Home News The Local Politics of Airbnb’s Ban on DC Rentals

The Local Politics of Airbnb’s Ban on DC Rentals

On January 9—three days after supporters of President Trump started a riot at the US Capitol—Sean Evans decided it was time for action. Evans had seen a post on Nextdoor about neighbors running into hostile Trump supporters the night of the riot, leading to a verbal altercation that had left residents of his corner of Northwest DC on edge. Now, rumors flew online that the upcoming inauguration of president-elect Joe Biden would bring more protesters and more armed violence to the streets of his city. “I don’t want them in my neighborhood,” Evans thought to himself. In fact, he didn’t want insurrectionists in the city at all.

So on Nextdoor, Evans asked his neighbors to stop renting out their properties via Airbnb and VRBO. A few hours later, another neighbor devised a hashtag: #DontRentDC.

Separately, a group called ShutDownDC gathered 500 volunteers to message DC area Airbnb hosts. The group sent messages to the managers of 3,400 properties in the region—polite ones, according to ShutDownDC organizer Alex Dodd. The messages alerted the Airbnb hosts to an upcoming threat and asked them to please refrain from booking anyone in their homes in the days surrounding the inauguration.

It worked. On Wednesday, Airbnb said it would cancel and block all Washington area reservations next week. Guests who had booked reservations would be refunded; if hosts had reservations or had canceled them recently, they would be reimbursed for the lost income. Airbnb spokesperson Ben Breit said the company “came to this decision following dialog with Washington, DC, officials, the Metro police department, and members of Congress.” (Earlier in the week, DC’s mayor had asked people not to travel to the inauguration; many customary inaugural events will happen online.)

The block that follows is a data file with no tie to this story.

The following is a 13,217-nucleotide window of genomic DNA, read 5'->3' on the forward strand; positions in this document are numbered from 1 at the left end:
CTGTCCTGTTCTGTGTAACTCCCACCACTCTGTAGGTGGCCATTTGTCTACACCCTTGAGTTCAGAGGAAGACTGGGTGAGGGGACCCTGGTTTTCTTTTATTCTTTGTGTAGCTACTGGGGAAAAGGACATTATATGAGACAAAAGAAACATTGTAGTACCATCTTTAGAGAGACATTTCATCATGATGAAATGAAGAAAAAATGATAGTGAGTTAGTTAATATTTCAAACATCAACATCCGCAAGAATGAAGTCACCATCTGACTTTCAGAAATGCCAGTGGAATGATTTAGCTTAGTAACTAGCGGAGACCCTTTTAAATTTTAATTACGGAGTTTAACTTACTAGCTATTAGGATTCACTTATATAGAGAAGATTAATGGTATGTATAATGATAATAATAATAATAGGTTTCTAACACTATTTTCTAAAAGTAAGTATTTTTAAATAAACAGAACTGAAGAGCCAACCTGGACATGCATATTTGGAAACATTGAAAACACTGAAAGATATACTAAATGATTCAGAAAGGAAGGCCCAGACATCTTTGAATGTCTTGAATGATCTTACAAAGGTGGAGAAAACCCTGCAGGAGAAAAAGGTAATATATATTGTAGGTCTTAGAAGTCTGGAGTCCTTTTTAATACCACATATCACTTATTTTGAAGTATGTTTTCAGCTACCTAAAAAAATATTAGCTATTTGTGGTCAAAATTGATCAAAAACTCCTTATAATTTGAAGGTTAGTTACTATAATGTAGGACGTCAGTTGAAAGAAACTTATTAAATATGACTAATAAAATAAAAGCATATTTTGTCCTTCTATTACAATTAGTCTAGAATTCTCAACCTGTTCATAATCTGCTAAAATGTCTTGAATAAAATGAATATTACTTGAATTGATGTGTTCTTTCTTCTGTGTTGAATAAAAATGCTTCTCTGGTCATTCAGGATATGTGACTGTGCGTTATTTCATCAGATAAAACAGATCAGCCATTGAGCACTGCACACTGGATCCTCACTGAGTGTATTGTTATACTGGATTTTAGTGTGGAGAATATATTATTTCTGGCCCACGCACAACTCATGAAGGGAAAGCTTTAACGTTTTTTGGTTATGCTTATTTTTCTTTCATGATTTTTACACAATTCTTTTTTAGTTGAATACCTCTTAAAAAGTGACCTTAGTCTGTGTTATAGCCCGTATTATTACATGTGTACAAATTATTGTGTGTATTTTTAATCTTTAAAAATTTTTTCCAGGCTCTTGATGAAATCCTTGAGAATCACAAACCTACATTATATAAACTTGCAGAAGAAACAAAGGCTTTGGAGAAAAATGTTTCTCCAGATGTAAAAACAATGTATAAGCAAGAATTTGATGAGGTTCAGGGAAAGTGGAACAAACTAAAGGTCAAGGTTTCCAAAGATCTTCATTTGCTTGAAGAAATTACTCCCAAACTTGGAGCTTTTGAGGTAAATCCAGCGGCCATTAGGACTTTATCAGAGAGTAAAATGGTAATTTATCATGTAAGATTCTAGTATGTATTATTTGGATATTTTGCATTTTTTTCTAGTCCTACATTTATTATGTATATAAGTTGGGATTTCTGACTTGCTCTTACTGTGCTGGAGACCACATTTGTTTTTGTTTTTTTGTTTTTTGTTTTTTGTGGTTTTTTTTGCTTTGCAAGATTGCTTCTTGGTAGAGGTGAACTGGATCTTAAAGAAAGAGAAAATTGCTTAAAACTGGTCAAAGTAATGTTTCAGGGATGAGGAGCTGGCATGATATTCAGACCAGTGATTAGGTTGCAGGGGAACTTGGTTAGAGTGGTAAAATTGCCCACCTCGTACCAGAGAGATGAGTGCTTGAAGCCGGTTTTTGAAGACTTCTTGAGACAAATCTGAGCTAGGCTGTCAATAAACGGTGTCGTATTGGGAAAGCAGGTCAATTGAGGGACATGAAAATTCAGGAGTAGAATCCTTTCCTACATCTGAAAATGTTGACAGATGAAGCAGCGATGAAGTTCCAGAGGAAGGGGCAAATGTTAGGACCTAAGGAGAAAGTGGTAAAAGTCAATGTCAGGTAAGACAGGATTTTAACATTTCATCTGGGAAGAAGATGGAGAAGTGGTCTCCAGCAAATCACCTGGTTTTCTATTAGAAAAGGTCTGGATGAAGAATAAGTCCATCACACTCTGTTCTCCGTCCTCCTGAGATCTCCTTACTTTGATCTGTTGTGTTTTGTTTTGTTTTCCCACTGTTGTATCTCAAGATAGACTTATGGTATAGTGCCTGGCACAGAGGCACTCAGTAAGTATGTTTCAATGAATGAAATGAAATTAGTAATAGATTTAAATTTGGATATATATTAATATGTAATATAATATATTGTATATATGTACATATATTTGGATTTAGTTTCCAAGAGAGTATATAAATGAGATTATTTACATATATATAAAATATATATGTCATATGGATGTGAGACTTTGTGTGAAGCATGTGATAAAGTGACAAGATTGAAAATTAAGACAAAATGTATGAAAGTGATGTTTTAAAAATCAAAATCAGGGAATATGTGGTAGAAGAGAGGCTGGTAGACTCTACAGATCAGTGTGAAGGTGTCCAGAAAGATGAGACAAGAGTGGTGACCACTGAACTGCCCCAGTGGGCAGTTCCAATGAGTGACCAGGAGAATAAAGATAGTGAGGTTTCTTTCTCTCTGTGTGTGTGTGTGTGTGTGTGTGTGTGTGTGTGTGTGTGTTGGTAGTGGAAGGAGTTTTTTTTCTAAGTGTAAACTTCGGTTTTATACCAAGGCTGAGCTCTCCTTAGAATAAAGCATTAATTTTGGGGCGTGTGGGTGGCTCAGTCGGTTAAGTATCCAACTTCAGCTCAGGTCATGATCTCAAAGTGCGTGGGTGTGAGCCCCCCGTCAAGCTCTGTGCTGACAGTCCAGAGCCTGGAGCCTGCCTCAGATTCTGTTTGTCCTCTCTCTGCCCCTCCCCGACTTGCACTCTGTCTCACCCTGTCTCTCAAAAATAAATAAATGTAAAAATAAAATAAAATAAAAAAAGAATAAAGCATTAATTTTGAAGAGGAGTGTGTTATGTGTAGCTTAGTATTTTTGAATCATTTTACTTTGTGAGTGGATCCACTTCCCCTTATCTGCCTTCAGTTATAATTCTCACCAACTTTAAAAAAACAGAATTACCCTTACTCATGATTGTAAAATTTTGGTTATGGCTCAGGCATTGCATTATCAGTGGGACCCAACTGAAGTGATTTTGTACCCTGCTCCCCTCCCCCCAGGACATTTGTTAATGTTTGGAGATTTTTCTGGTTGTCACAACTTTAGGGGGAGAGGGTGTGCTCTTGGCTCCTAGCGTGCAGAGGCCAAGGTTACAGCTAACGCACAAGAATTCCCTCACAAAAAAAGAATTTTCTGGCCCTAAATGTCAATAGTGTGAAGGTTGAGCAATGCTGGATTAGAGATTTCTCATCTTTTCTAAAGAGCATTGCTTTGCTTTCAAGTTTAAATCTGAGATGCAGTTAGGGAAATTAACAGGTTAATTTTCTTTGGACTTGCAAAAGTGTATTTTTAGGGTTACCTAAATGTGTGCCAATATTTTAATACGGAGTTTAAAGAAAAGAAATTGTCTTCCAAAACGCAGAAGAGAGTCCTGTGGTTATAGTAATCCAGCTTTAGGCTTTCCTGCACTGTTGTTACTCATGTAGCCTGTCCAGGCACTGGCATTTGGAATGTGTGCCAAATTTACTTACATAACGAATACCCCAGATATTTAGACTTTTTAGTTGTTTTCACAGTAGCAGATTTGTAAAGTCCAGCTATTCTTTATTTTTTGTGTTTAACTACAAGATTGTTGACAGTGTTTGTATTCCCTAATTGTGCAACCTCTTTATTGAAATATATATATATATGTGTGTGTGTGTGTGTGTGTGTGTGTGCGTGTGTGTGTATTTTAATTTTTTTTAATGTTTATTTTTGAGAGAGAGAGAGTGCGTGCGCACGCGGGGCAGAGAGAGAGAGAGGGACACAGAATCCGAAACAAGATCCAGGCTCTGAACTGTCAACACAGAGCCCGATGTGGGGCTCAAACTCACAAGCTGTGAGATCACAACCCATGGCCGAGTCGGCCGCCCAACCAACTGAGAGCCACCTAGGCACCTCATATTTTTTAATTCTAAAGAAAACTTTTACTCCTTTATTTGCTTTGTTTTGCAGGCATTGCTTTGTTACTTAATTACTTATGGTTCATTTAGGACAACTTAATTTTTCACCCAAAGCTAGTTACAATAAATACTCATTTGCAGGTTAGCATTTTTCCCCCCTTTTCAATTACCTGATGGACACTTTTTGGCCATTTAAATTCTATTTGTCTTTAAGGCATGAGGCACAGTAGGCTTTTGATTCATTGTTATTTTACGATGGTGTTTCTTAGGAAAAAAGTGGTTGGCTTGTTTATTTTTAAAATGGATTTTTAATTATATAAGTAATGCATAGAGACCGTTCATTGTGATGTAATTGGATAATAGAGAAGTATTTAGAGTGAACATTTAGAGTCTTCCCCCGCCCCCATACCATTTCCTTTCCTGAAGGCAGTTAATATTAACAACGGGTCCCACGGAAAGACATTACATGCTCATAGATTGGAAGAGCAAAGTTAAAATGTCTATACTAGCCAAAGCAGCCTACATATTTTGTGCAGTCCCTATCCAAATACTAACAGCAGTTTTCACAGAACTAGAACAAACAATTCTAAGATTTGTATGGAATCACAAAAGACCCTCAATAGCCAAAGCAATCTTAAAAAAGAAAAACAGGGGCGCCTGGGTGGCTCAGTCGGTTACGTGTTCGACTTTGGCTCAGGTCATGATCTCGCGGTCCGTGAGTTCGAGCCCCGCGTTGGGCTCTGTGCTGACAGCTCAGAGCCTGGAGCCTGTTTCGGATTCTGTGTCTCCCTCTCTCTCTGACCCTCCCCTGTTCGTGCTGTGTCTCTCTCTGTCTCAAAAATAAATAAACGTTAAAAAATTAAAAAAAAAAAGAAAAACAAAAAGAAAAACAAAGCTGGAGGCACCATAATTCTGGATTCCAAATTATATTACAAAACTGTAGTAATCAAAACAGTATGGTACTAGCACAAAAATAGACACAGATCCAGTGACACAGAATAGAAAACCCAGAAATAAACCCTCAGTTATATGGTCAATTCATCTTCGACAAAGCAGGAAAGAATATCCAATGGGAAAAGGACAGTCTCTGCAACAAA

For Airbnb, the incident is a reminder that all its politics is local. The company, now publicly traded with a value of more than $100 billion, has made its reputation on selling visitors on neighborhood authenticity. But its business model has at times made it a lightning rod for local affairs, and left it scrambling to solve social ills. Airbnb has battled with local governments to allow short-term rentals in residential neighborhoods. It has tussled with local officials over taxes and data sharing. It has reshaped the economies of tiny vacation towns. It has tried to prevent big parties in rentals, which have sometimes led to violence. More recently, it has met with the ire of neighbors who don’t want virus-stricken out-of-towners filling up their overloaded ICUs.

In DC this month, residents first tried to respond to insurrectionist violence themselves. Evans, the NextDoor organizer, believed it was easier that way. “I thought it would probably be more difficult for me to get Airbnb management to look at any email we sent them. So I thought, ‘Let’s try to do this from the ground up and contact neighbors within our vicinity.’” Most property owners he contacted were nice about it, he says. Some didn’t know about the security threats surrounding the inauguration. Others asked, Why don’t you get in touch with Airbnb about this?

On the other side of the equation, some Airbnb hosts were frustrated by the company’s inaction in the days immediately following the insurrection. They had received messages from neighbors; they wanted to help. But they also didn’t want to lose income during a recession. On Monday, Airbnb released a Capitol Safety Plan outlining additional reviews and booking requirements for guests in the DC area. Beyond that, renters were left to decide about letting out their properties themselves.

This article is sourced from wired

The Local Politics of Airbnb’s Ban on DC Rentals
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